Sports are very visual. As spectators, we watch our favorite sports stars as they break records and triumph over competitors. From a distance, we ogle their talent, physique, and charisma. But there is one major aspect of an elite athlete’s power that is intangible and often unseen—what happens in their head.
Sports psychology has been a hot topic among researchers for some time. And a recent study by Dr. Michael Young, co-owner of Human Performance Consulting and Athletic Lab in Cary, N.C., stated that the true difference between a “good” athlete and the “elite” is quite simply the mental qualities of that competitor.
Mental qualities, huh? Let’s start with just three: confidence, anxiety, and motivation.
Young referenced a study of world champions and elite athletes that showed “90% of the sample had ‘a very high level of self-confidence.’” According to dictionary.com, self-confidence is defined as “realistic confidence in one’s own judgment, ability, power, etc.”
So how do athletes build this characteristic of gold? “Confidence is usually a result of an athlete anticipating success in their upcoming event.” In fact, that anticipated outcome is “the greatest indicator of confidence,” Young shared.
Jimmy Connors, former World No. 1 tennis champion, shared his opinion in that study. “Never … get negative about yourself…. Sure, it’s possible that the other guy you’re playing is tough, and that he may have beaten you the last time … But the minute you start thinking about these things you’re dead. I go out to every match convinced that I’m going to win. That is all there is to it.”
Young explained that another key element is to act confident. “An athlete should always act as if they are confident even if they are not.”
Building confidence is a great goal for an athlete. In order to reach the very top rung of a sport, an athlete must have a high level of confidence in their abilities. In turn, once an athlete climbs that ladder, his or her successes then produce confidence. Sounds like a pretty sweet cycle.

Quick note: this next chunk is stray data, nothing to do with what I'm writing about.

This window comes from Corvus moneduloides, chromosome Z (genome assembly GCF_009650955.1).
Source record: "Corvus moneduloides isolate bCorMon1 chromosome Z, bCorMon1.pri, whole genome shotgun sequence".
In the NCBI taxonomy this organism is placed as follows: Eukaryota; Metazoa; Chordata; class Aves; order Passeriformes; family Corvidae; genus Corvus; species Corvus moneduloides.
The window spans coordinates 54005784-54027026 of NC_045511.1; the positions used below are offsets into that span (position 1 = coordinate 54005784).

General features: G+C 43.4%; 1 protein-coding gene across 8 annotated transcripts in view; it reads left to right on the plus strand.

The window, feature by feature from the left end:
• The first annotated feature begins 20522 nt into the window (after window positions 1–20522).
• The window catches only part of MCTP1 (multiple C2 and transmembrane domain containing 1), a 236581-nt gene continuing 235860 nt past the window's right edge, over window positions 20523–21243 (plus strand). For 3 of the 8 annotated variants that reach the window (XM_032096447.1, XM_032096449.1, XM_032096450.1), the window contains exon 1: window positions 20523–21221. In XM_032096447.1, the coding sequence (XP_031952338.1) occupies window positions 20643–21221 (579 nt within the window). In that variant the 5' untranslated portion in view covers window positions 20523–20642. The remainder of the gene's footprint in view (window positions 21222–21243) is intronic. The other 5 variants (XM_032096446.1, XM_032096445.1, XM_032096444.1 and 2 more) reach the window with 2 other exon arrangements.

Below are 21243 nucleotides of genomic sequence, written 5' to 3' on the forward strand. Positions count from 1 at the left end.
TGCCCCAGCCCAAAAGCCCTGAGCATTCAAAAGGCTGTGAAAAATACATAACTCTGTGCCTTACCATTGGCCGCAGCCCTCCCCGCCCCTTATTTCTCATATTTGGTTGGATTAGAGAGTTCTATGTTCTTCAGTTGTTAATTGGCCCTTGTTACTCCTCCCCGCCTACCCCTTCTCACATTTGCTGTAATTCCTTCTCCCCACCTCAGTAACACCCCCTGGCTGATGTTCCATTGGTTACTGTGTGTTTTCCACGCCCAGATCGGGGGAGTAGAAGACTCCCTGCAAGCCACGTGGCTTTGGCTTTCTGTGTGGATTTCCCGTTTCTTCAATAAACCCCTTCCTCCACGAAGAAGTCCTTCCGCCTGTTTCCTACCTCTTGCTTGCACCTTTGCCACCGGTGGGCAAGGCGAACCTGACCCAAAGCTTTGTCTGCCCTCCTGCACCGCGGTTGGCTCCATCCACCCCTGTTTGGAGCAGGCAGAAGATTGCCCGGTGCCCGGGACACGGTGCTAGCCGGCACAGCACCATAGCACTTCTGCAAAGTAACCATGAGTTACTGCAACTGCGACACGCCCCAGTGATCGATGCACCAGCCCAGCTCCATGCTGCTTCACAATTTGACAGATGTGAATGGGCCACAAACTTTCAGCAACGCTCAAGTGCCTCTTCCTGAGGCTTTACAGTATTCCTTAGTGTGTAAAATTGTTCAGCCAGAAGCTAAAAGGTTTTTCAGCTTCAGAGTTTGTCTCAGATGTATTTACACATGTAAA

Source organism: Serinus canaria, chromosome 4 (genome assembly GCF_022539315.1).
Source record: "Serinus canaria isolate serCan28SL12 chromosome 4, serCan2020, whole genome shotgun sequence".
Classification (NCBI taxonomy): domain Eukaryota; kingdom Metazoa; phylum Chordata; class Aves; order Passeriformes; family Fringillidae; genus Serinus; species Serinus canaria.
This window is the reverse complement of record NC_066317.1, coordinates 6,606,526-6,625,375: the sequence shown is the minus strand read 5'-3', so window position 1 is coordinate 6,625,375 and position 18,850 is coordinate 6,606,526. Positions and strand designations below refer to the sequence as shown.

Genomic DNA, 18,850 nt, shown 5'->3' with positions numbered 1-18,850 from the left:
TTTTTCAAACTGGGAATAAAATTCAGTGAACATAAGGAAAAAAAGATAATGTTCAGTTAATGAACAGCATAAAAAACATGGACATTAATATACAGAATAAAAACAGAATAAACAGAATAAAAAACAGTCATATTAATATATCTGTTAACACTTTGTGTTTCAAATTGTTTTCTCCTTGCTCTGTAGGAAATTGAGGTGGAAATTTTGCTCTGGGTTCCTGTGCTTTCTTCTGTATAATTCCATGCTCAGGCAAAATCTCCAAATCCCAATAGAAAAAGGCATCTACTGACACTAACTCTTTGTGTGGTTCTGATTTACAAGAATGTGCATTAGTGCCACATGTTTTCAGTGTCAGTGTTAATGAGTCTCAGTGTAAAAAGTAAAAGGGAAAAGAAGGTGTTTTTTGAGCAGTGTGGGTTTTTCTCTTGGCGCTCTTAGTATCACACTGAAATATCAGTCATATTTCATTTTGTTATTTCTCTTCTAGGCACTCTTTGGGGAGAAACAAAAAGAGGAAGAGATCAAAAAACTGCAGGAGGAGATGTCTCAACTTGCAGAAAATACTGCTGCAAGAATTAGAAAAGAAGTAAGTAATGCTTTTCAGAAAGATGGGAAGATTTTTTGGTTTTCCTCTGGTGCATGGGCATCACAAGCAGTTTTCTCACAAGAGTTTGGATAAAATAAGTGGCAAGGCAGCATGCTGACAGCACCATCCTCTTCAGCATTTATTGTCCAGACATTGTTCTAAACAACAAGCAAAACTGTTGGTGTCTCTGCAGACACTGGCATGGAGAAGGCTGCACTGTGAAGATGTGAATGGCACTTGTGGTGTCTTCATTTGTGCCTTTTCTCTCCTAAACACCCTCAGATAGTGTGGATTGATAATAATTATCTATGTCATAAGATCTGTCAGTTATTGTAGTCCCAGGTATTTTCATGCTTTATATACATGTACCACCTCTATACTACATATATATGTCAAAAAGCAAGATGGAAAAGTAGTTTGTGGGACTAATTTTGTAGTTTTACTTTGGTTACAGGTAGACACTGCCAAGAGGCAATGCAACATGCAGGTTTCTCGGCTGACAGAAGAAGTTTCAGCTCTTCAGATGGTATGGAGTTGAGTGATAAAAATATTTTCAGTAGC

Are you surprised? We know that most athletes struggle with anxiety during intense training and competition. In fact, more than 50% of contenders sought consultation at an Olympic festival due to stress or anxiety related problems, reported Young. That is one reason why anxiety in athletes is one of the most researched topics among sports psychologists.
And so, the concept of Individualized Zones of Optimal Functioning (IZOF) was born. The idea is that when an athlete is in this ideal anxiety zone, he or she will produce peak performances.
“Stories abound of athletes or teams that performed poorly because they underestimated their opponent (below optimum anxiety levels) or worried themselves out of the game (above optimum anxiety levels),” Young reported.
It becomes essential for an athlete to determine whether their pre-performance mood fits within that optimal zone. “Luckily research has shown anxiety can be reduced through mental imagery, relaxation, and cognitive intervention,” Young said.
Ah, the unicorn of sports psychology. Let’s start by breaking down the two main types of motivation: intrinsic and extrinsic.
Young defined intrinsic motivation as “An athletes’ personal drive to achieve their goal. This may be setting a school record, winning a race, or defeating a particular opponent.”
In turn, “Extrinsic motivation is the resulting motivation from an outside source such a parents, coaches, or teammates,” stated Young.
Overall, many researchers argue that the greater determinant of achieving success in sports is intrinsic motivation. Let’s learn why and how.
“There are many people out there who have the talent to succeed but very few who have the motivational drive to do what it takes to succeed,” Young reported.
True champions feel a strong need to “demonstrate their personal competence and self-determination. As a result, they commit themselves to difficult and demanding goals, when these goals are achieved, the athletes’ feelings of self-competence are confirmed and their intrinsic motivation enhanced,” stated Young’s study.
Overall, champions exhibit extreme self-confidence, optimal performance anxiety, and high motivation during their training and competitions. When these characteristics work together, they form a strong, determined, clear-headed, and disciplined athlete. Sound like anyone you know?